Skip to content




AYER — How do letters arrive in your mailbox? How does the town get their money? Where does the bank keep their money? How many books are there in the library? What does a judge do?

These are common questions that most school-age children have, and the students in Ayer are no different. In the middle of May, more than 80 youngsters in the second grade at the Page Hilltop School decided to go out into their world to investigate. Five teachers, Lindsay Mele, Sue Reilly, Nancy Pasquaretta, Stephanie Marchand and Pat Lynch, contacted the municipal buildings in Ayer to arrange for tours and information sessions.

Field trips have become very expensive due to the rising fuel costs, so in order to make this experiential trip economical, they decided to do the excursion on foot. So, on the morning of May 17, the students, along with their teachers and chaperones, headed down Washington Street to find their destinations. The classes split up and visited the post office, North Middlesex Savings Bank, the courthouse, the library and Town Hall.

At the post office, Postmaster Gary Luca greeted the 7 and 8-year-olds. He spoke to them about what happens to mail when they receive it and how it gets places so quickly. Each of the students had written a postcard before arriving, and then they got to help the mail carriers sort the postcards into the routes they would be delivered on.

North Middlesex Savings Bank proved to be very interesting for the pint-sized travelers. NMSB’s Donna Morel gave the children a tour, showed them the vaults, and told them all about the time capsule that was found inside the walls of the bank almost 15 years ago. It was fascinating to see the pictures of the town from many years ago and the banking ledgers that were hand-written.

On the tour of the courthouse children were allowed to sit and witness a courtroom in session. The judge greeted them and explained who all the people in attendance were. They met Chief Probation Officer Susan Reed who explained what her important department does.

The kids walked to the library where Young Adult Librarian Samantha Benoit talked about the resources available and how to find things. She asked each youngster what his or her favorite book was so she could make sure that she had books they would like on the shelves.

At Town Hall, the groups were greeted by Town Administrator Robert Pontbriand. Pontbriand talked about the reasons a person might visit Town Hall. After walking up to the second-floor meeting room, Pontbriand showed them where voting occurs and gave them a local history lesson. The students were captivated by his story of Ayer’s namesake, Dr. James Cook Ayer, who lived in Lowell but provided the funds necessary to build Town Hall and the library. They were also very interested in the historic fire that destroyed a large part of the town only a year after its inception.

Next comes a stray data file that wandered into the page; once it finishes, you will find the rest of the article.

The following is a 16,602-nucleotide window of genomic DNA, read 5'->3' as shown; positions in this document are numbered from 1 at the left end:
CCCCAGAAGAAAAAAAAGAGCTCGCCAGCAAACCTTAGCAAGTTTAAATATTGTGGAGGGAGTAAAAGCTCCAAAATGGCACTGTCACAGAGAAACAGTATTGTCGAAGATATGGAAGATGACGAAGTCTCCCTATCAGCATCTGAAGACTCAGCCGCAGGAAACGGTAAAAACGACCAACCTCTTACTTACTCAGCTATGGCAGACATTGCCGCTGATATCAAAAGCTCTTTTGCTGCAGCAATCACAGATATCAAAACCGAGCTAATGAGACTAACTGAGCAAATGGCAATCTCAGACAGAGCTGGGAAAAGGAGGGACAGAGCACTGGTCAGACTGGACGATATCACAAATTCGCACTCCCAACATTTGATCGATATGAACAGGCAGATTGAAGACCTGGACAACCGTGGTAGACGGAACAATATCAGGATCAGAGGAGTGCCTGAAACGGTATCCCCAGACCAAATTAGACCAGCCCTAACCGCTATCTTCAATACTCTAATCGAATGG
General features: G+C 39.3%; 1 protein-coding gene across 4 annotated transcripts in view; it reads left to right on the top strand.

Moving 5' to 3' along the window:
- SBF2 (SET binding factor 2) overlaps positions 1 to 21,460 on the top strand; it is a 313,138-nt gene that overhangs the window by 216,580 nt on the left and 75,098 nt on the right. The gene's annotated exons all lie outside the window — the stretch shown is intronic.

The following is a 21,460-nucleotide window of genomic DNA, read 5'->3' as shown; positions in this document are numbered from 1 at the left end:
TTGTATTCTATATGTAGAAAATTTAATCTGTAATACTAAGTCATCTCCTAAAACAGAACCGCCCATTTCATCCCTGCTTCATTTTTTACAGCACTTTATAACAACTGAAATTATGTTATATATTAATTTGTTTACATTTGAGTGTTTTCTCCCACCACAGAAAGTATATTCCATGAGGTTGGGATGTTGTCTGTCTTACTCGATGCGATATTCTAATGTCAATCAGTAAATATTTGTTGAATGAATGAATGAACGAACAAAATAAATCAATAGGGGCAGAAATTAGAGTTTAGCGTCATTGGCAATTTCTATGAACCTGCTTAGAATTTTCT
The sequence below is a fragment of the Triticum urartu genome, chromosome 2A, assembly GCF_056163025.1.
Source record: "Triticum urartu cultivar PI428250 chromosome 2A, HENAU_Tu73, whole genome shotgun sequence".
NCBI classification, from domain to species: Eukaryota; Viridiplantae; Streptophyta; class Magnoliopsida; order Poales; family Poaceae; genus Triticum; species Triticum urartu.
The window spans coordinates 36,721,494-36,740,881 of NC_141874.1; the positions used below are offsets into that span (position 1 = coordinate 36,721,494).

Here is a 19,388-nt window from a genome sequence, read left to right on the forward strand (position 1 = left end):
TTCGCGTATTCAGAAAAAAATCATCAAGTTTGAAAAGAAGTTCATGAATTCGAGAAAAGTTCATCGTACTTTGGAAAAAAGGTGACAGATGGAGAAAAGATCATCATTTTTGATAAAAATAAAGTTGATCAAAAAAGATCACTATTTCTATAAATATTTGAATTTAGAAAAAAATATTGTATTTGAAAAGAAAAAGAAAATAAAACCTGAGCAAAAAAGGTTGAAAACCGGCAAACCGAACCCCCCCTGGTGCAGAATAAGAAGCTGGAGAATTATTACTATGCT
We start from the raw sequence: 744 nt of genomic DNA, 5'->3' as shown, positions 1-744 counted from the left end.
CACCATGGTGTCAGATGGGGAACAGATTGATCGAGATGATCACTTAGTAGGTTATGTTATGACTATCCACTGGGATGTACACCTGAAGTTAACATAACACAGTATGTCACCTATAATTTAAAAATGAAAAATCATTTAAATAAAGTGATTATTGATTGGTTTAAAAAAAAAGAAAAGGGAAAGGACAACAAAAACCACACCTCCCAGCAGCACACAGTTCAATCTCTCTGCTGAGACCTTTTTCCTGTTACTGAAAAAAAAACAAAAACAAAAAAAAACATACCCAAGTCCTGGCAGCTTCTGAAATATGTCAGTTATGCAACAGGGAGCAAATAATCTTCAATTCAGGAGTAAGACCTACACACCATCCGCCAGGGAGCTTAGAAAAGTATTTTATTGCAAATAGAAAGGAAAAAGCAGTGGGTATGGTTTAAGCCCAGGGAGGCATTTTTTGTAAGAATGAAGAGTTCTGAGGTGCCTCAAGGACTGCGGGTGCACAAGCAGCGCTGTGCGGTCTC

Five big visits left many of the children a little tired, so they headed down to Pirone Park where a lunch and playing on the playground gave them enough energy to make the return trip to the school on foot.

“This trip is wonderful in that it allows the children to explore these municipal buildings and to see how their town works up close,” said second grade teacher Pat Lynch.

Fellow teacher Lindsay Mele agrees. “For them to see up close what all of these institutions do is priceless. I doubt they will easily forget sorting mail, or seeing the inside of the bank vault, or sitting in a real-life courtroom, or exploring the stacks of the library, or experiencing the greatness of the grand second floor meeting room at the Town Hall.”

“We can’t thank them enough for taking time out of their busy days.”

Join the Conversation

We invite you to use our commenting platform to engage in insightful conversations about issues in our community. We reserve the right at all times to remove any information or materials that are unlawful, threatening, abusive, libelous, defamatory, obscene, vulgar, pornographic, profane, indecent or otherwise objectionable to us, and to disclose any information necessary to satisfy the law, regulation, or government request. We might permanently block any user who abuses these conditions.